To plan your sales and profits in cost accounting, it’s ideal for you to know the breakeven point for every product type you sell. So if you have a store that sells just two product types, compute the breakeven points for both of them.

Say you manage a lumberyard that sells two types of wood to furniture makers: Pristine wood and Sturdy wood. A unit is one board of wood. (If you’re selling first-class hardwoods, the sample prices are pretty close to reality. There’s some serious money in a board 13/16 of an inch thick, 10 inches wide, and 40 inches long.)

Pristine wood is used to make beautiful tabletops and sells for $50 per unit. Variable costs are $30 per unit, and fixed costs total $30,000. The breakeven formula is

Profit ($0) = sales – variable costs – fixed costs

Profit ($0) = (units x $50) – (units x $30) – $30,000

Profit ($0) = units x ($50 – $30) – $30,000

Profit ($0) = units x $20 – $30,000

To finish the calculation, add $30,000 to both sides of the equation. Then divide both sides by $20:

$30,000 = units x $20

$30,000 / $20 = units

1,500 = units

You sell 1,500 units of Pristine wood to break even.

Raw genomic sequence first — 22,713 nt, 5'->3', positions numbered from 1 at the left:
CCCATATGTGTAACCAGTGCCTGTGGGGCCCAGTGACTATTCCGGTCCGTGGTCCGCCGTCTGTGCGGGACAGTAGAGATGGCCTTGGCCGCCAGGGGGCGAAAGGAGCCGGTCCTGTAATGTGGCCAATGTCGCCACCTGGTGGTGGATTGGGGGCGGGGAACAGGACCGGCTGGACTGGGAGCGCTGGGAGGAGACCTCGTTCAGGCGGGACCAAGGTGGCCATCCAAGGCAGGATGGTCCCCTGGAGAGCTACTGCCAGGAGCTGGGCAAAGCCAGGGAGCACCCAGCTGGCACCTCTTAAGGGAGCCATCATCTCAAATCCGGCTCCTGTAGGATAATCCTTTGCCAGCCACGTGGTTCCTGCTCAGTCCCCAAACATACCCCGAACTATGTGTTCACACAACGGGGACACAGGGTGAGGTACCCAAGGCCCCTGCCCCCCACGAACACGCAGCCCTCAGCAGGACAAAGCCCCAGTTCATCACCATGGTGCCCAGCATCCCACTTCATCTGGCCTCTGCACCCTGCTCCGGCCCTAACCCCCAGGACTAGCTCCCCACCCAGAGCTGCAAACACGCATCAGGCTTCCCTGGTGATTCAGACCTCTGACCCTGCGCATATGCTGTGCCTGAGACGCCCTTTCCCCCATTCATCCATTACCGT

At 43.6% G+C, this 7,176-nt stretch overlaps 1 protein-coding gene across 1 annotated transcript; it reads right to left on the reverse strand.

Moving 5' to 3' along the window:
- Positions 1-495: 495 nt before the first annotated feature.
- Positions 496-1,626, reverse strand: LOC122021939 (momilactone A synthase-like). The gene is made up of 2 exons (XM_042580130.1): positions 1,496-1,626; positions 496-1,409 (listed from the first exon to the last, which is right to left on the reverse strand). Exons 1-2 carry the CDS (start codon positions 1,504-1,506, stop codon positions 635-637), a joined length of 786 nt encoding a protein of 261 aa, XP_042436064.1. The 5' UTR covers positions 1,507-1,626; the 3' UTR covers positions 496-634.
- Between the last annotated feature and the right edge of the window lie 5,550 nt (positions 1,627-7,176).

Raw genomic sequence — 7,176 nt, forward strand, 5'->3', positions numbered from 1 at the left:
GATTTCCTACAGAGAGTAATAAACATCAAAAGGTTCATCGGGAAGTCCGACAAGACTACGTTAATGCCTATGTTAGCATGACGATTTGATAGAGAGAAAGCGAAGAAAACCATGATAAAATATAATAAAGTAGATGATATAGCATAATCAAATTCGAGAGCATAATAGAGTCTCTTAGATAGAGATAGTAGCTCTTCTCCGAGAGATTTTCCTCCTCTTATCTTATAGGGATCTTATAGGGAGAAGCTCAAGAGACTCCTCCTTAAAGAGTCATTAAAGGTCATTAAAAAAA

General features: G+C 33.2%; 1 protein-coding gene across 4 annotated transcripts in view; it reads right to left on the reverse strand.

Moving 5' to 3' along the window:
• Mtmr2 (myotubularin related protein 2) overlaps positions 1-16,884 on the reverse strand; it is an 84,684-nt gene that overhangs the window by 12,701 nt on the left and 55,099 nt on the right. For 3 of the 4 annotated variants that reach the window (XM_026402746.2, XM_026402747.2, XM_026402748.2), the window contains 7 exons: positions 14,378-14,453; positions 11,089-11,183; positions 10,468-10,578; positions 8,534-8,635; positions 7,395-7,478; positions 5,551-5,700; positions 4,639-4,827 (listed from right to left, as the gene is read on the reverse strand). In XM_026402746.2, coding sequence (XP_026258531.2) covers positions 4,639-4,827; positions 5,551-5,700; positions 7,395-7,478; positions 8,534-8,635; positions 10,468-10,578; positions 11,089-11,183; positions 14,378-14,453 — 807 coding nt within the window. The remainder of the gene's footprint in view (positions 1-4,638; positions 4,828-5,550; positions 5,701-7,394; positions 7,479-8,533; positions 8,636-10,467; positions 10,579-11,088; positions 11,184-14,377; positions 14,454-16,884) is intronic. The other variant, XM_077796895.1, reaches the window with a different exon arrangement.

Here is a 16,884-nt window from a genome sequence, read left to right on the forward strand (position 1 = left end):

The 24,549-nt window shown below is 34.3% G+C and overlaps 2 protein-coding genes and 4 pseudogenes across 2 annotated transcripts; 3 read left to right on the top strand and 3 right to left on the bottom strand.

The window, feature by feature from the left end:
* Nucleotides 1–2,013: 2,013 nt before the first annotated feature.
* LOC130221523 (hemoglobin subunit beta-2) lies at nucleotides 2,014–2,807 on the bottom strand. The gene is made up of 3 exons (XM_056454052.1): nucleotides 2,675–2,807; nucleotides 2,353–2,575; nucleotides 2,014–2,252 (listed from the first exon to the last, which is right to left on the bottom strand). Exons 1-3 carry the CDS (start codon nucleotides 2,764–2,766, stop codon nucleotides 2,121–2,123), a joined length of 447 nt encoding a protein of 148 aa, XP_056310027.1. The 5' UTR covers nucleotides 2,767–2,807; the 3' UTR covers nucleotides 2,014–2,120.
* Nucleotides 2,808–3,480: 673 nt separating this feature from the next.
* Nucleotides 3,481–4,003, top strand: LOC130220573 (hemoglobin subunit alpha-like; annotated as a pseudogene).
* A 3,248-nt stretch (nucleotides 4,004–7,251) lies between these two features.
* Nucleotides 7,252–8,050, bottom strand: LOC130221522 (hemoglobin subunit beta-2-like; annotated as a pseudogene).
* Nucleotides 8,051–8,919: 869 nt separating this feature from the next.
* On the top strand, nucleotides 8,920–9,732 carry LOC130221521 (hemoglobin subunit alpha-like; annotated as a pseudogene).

Sturdy wood is used to make pretty good tabletops and sells for $25 per unit. Variable costs are $18 per unit, and fixed costs total $25,000. Here’s the breakeven formula:

Profit ($0) = sales – variable costs – fixed costs

Profit ($0) = (units x $25) – (units x $18) – $25,000

Profit ($0) = units x ($25 – $18) – $25,000

Profit ($0) = units x $7 – $25,000

To finish the calculation, add $25,000 to both sides of the equation. Then divide both sides by $7:

$25,000 = units x $7

$25,000 / $7 = units

3,572 = units

You sell 3,572 units of Sturdy wood to break even.

Pristine wood’s breakeven point in units is less than half of the Sturdy wood’s (1,500 units versus 3,571 units).

A contribution margin of $20 (Pristine wood) beats a contribution margin of $7 (Sturdy wood) any day of the week. The difference in fixed costs is $5,000 — not a big difference. Pristine has a much larger contribution margin to cover fixed costs. That’s why Pristine wood’s breakeven point is so much lower.